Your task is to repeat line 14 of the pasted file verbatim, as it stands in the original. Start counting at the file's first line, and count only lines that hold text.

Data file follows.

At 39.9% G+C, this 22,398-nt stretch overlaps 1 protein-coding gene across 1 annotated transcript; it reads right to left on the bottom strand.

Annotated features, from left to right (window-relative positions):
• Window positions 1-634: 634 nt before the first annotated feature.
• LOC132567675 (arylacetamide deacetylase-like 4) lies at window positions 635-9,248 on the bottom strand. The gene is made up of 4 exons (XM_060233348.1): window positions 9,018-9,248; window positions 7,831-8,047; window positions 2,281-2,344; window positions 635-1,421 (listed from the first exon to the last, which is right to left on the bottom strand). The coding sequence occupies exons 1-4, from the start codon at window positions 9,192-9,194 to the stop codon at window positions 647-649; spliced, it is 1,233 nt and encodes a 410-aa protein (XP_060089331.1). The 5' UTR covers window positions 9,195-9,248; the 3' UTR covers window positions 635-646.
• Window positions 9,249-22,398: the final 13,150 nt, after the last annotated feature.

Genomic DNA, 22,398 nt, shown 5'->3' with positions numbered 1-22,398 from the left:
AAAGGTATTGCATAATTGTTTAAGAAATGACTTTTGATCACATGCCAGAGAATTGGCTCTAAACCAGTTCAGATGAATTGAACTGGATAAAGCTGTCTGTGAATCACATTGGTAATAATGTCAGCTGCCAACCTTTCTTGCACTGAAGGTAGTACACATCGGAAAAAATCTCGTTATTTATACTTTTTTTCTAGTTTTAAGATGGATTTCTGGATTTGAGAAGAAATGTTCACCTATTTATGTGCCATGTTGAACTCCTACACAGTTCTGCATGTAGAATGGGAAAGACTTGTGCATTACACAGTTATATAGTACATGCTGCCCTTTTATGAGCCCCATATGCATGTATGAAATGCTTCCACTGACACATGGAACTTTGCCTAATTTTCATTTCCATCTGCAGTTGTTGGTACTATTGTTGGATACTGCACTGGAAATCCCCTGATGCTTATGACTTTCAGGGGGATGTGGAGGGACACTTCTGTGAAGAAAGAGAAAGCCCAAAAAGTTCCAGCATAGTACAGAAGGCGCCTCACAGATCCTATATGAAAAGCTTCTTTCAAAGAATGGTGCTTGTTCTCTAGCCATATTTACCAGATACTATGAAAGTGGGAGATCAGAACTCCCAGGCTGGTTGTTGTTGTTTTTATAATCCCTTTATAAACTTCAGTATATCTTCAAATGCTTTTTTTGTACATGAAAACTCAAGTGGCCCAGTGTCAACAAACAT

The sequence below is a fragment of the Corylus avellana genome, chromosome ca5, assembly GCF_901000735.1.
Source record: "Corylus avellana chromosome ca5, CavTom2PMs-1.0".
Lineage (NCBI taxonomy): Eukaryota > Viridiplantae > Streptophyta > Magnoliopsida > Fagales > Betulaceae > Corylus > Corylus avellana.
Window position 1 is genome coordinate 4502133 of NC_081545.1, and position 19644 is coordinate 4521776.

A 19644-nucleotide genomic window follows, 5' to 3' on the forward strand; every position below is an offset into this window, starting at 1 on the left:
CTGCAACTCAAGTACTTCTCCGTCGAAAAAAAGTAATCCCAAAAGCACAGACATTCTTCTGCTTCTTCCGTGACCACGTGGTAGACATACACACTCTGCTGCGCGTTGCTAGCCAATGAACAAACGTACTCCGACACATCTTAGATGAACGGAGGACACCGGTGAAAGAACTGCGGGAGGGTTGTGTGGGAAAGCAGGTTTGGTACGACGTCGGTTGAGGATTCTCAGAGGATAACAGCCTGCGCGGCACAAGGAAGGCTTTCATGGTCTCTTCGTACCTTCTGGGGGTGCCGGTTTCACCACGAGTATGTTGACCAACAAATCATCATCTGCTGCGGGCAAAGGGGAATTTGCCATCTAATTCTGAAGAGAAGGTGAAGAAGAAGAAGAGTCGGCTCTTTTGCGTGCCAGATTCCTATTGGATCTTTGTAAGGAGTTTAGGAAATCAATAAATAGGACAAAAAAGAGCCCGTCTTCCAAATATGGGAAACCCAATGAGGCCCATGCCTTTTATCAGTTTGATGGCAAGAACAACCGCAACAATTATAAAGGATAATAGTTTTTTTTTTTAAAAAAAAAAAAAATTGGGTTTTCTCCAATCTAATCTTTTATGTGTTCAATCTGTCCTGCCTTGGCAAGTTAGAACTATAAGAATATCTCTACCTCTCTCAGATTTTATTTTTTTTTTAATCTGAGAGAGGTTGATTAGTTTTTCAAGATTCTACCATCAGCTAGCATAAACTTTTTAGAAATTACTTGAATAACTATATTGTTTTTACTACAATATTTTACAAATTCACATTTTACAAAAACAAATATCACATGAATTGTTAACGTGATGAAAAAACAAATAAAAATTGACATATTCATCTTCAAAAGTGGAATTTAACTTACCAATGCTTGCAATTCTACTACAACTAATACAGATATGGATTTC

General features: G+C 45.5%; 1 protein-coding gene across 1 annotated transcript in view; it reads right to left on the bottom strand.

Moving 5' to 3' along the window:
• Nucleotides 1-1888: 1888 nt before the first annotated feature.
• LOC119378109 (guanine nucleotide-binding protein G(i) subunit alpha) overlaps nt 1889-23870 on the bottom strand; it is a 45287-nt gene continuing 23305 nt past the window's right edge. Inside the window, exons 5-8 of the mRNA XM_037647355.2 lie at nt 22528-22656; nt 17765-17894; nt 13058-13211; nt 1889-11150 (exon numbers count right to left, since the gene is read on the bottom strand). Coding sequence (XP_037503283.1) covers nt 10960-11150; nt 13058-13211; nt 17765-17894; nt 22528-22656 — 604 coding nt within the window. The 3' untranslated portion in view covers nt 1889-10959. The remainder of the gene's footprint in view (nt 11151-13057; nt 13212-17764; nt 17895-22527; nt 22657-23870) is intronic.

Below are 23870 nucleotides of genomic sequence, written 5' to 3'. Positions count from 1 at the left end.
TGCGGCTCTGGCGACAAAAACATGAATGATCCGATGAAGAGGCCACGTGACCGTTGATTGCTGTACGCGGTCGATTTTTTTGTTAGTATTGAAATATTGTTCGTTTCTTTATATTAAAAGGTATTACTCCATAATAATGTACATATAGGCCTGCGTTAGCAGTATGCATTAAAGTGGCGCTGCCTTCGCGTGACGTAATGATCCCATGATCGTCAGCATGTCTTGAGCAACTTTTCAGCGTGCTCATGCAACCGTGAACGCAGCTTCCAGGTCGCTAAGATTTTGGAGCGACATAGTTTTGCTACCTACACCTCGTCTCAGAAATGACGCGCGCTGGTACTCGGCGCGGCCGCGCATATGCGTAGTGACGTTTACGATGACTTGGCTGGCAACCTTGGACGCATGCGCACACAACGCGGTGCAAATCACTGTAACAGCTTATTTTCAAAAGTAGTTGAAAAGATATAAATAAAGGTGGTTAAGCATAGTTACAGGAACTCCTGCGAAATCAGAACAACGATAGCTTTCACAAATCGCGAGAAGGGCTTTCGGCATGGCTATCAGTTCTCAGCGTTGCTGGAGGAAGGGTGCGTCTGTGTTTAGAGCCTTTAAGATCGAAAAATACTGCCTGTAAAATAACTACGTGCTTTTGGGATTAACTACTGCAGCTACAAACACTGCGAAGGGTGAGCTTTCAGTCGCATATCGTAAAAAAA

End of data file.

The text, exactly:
General features: G+C 45.5%; 1 protein-coding gene across 1 annotated transcript in view; it reads right to left on the bottom strand.